Despite a recent increase in rainfall, officials tasked with managing the country’s water remain concerned about an insufficiency of the precious resource.
So great is the concern, experts are considering extending the recently implemented water prohibition, Minister in the Ministry of Energy and Water Resource Management Wilfred Abrahams has revealed.
The water prohibition currently extends to the end of August, but barring a drastic increase in rainfall, Abrahams believes it will have to be extended.
“Unless we get a significant amount of rainfall and quickly, then there’s every chance that the prohibition may be extended.
“It is going to get worse before it gets better, so I am glad we put the prohibitions in place when we did, because the water situation is not really getting any better yet,” said Abrahams.
Moments before entering Tuesday’s parliamentary sitting, Abrahams told Barbados TODAY the prohibition, which currently affects numerous households and businesses is not in place to “unfair people” or “because we like prohibitions”.
“The latest information we have suggests the drought will continue until sometime in October. If it becomes necessary to extend the prohibition, then we will do so. We don’t have a choice. If the water is not there, then the prohibition has to remain,” he said.
At the start of June, the Barbados Water Authority (BWA) launched its drought mitigation plan, which included bans on the watering of gardens, filling tanks, baths, and swimming pools with potable water. The notice also placed restrictions on car washing or washing roadways and pavements.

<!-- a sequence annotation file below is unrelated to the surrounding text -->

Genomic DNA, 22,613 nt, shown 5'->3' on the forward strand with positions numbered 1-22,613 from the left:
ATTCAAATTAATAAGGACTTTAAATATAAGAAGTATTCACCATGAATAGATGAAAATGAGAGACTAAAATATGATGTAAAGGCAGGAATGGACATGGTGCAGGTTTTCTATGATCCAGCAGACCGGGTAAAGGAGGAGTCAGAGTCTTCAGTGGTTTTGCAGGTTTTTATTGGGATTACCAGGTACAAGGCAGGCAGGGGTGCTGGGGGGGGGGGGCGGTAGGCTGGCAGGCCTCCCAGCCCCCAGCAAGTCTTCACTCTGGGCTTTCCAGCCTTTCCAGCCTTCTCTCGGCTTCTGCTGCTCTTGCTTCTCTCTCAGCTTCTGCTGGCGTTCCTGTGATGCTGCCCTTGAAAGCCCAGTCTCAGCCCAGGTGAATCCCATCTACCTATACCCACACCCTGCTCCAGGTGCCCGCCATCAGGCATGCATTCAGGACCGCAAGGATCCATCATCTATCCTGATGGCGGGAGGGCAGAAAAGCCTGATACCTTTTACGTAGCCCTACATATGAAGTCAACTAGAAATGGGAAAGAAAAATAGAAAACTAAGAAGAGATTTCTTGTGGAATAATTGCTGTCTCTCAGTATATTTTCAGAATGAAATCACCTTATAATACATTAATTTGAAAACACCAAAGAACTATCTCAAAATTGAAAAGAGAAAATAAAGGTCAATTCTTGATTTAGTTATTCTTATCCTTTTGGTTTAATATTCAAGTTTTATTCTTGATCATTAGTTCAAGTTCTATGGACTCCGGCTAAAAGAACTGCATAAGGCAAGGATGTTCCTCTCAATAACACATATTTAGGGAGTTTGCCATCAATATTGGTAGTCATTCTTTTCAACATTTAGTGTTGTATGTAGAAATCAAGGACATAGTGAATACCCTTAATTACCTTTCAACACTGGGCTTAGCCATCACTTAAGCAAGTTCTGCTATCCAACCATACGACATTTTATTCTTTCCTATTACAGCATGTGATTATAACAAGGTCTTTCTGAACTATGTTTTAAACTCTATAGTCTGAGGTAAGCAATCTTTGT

So far, Abrahams is pleased with public support for the initiative and says he is not aware of any citizens facing the $500 fine or one-month imprisonment, for breaching the ban.
“Everybody seems to understand what we are going through. We are in a drought. We got a bit of rain recently but the rain isn’t falling like it usually would have fallen this far into the season.
“Barbadians are very aware of what is going on. Sometimes we complain about a lot of things but when it’s time to step up to the plate and do what is required, Barbadians will step up and do what is right,” the Minister remarked.
“Normally the biggest issue is washing cars, plants and irrigating lawns. From the time the prohibition went into effect, a lot of activity ceased and it has not required any prosecutions on our part but we are not unwilling to prosecute if it comes to that,” he reminded.
Nevertheless, Abrahams said he would be contented if Barbadians continue to “be their brother’s keeper” and urged citizens to remind their friends and neighbours of the country’s water shortages.
“Sometimes pointing out to someone with a quiet word, without being insensitive to tell him or her what he or she is doing is… hurting others, will normally get that person to do what is right,” he said.
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